[3.] The benefit flowing upon both. There followeth a great change, both in the disposition and condition of the man called. As to his disposition, he is made of unholy, holy. As to his condition, of miserable, he is made happy. Two attributes are given to effectual calling; it is a holy calling and a heavenly calling: 2 Tim. i. 9, ‘Who hath saved us, and called us with a holy calling;’ Heb. iii. 1, ‘Wherefore, brethren, partakers of the heavenly calling.’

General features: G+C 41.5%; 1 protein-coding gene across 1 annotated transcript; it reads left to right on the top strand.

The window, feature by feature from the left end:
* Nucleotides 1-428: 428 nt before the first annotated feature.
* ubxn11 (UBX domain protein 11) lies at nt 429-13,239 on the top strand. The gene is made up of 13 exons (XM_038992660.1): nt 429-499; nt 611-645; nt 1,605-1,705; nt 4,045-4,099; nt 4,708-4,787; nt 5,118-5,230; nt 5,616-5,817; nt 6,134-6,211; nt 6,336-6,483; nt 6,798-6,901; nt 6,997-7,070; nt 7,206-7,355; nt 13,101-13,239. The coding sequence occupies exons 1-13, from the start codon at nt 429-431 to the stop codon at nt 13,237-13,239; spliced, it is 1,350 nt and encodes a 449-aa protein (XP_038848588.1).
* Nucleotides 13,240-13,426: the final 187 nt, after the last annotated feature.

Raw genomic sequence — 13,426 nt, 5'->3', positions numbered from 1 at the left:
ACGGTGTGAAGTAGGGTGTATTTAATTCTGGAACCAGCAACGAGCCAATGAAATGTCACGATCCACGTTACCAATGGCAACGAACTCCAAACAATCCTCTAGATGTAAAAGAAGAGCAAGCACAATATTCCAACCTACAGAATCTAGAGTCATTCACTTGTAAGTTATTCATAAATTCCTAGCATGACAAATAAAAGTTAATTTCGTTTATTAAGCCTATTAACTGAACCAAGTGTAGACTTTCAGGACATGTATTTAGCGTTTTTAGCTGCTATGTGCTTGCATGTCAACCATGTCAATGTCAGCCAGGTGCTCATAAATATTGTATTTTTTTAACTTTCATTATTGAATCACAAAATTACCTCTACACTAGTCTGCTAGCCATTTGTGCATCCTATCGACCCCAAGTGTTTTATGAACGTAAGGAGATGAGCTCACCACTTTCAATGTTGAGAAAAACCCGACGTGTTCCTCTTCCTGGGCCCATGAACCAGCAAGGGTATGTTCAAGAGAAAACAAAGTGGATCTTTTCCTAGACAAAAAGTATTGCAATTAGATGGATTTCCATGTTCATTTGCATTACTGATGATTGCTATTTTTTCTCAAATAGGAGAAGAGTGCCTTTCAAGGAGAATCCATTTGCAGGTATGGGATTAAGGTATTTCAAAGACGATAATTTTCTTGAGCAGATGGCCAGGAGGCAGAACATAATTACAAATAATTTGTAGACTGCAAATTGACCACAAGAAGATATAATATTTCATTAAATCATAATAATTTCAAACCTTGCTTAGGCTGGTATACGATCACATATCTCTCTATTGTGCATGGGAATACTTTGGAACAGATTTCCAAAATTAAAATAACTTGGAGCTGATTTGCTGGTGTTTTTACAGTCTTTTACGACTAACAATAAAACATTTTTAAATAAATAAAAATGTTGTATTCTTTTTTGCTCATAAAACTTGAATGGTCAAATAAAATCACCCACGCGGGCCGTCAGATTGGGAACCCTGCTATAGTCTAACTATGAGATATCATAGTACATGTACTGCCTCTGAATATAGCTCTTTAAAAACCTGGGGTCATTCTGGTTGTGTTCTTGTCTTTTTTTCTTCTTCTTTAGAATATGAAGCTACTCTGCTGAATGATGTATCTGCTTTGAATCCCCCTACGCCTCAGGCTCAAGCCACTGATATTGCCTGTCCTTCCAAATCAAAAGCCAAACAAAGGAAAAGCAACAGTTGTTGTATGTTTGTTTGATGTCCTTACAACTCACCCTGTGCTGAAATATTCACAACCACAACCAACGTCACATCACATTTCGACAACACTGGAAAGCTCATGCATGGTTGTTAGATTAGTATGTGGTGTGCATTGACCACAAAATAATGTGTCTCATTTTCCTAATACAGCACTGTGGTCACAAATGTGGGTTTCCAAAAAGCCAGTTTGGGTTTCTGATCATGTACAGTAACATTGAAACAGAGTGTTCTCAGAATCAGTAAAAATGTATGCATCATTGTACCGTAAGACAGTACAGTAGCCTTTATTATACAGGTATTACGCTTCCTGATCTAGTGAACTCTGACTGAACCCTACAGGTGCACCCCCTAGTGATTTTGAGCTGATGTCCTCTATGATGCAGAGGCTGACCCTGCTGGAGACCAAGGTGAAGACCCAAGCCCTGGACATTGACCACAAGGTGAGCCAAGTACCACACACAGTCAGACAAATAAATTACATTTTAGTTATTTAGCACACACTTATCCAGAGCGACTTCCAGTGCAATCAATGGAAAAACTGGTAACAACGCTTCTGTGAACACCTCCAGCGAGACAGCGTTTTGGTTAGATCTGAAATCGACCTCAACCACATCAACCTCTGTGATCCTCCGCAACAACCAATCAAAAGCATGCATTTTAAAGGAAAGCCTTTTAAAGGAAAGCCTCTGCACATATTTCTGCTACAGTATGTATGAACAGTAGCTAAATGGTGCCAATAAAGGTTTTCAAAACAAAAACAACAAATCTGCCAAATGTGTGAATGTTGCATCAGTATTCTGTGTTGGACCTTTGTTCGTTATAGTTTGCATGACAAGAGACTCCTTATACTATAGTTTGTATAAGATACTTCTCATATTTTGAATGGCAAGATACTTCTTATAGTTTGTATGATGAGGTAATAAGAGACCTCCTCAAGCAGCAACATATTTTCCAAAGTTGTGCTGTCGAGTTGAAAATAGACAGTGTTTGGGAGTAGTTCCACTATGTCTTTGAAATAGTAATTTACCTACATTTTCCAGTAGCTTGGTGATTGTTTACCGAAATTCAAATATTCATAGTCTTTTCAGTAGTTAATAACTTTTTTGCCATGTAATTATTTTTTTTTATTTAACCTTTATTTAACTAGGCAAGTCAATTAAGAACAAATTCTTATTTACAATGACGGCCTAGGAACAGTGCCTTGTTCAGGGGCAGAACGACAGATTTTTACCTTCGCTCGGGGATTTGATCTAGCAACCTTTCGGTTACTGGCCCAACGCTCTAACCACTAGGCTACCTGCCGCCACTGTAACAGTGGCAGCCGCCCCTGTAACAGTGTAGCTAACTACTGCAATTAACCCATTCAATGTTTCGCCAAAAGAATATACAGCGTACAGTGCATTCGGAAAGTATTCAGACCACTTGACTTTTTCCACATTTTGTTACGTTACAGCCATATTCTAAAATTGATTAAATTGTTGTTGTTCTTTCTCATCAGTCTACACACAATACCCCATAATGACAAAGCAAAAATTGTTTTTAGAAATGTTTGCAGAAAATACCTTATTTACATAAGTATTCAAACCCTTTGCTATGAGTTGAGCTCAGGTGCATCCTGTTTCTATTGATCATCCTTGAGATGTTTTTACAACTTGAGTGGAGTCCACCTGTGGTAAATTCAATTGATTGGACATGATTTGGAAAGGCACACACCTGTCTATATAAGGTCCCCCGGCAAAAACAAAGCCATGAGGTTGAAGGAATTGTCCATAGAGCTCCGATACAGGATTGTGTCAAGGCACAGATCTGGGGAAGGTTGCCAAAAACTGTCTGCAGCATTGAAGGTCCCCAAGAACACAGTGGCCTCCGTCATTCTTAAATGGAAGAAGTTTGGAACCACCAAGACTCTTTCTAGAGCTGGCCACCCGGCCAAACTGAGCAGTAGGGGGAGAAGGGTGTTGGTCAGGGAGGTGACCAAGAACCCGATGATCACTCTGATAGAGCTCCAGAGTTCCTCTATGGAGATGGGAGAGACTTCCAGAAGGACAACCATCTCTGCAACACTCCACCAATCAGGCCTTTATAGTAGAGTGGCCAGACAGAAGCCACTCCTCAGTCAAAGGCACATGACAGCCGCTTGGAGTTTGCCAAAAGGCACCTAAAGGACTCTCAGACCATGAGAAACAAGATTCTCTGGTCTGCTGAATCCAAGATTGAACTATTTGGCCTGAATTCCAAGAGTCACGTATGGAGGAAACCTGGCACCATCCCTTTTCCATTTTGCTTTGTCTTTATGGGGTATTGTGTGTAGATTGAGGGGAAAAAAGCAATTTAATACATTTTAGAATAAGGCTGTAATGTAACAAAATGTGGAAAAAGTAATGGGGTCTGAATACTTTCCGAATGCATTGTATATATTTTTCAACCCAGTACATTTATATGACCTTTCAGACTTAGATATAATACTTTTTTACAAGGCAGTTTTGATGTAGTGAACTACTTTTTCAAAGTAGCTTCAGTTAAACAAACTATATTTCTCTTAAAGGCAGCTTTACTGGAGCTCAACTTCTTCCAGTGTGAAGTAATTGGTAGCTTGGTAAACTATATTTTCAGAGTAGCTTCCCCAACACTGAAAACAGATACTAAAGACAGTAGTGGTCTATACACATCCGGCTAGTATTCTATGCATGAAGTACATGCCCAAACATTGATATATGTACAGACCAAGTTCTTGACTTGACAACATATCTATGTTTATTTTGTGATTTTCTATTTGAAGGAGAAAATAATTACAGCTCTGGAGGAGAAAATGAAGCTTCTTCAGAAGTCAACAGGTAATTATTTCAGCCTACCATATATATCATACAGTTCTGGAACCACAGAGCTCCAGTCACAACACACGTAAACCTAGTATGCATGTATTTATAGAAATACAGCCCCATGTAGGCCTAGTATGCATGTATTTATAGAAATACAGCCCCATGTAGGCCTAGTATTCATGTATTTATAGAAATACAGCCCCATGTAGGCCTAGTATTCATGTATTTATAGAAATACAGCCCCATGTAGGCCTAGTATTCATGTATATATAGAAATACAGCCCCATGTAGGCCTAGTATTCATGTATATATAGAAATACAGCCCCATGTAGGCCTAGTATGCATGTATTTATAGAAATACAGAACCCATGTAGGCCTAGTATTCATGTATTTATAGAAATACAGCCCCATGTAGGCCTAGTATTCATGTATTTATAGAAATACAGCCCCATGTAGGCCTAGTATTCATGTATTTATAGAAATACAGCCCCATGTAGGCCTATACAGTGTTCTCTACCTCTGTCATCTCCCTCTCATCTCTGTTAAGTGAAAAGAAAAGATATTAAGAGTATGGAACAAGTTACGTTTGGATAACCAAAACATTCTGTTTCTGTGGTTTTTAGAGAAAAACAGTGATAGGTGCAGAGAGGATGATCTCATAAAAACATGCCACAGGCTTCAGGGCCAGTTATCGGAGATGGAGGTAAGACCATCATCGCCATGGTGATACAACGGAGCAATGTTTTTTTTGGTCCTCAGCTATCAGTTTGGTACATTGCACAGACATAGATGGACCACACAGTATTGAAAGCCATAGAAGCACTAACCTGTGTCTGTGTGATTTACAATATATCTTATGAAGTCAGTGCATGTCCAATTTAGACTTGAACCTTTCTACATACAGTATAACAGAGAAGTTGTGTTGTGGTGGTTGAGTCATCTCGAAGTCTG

(1.) As to his disposition, the man is powerfully changed, and there is a plain alteration to be found in him; before sinful, now made holy, ‘called to be saints,’ 1 Cor. i. 2; 1 Peter i. 15, 16, ‘As he that hath called you is holy, so be ye holy in all manner of conversation: because it is written, Be ye holy as I am holy.’ We are called out of a state of sin into a state of holiness. God who hath called us is holy, and he calleth us into communion with himself in holiness; and the calling itself is the setting us apart from a common to a holy use; and the grace and favour showed in our calling, obligeth us to holiness. When we consider in what a sinful estate God found us, how freely he loved us, with how great mercy he called us, passing by others worthier than ourselves, we cannot be so unthankful as to deny obedience to his holy will: Eph. iv. 1, ‘Walk worthy of the vocation wherewith ye are called.’ Especially the honour of him that calleth us being concerned: 1 Peter ii. 9, ‘That we should be to the praise of him who hath called us.’ In short, your calling giveth you great advantages of being holy, a principle or nature in part healed: 2 Peter i. 4, ‘Whereby are given to us exceeding great and precious promises, that by these we might be partakers of the divine nature.’ A holy and perfect rule: Gal. vi. 16, ‘As many as walk according to this rule, peace be on them, and mercy, and upon the whole Israel of God.’ A pure reward: 1 John iii. 3, ‘He that hath this hope in him; purifieth himself as Christ is pure.’ The assistance of the Holy Spirit: Heb. xiii. 21, ‘Make you perfect in every good work, working in you what is pleasing in his sight, through Jesus Christ our Lord.’ Ordinances: John xvii. 17, ‘Sanctify them by the truth; thy word is truth.’ Providences: Heb. xii. 10, ‘They verily for a few days chastened us after their own pleasure; but he for our profit, that we might be partakers of his holiness.’ Now all these things considered, it is a holy calling.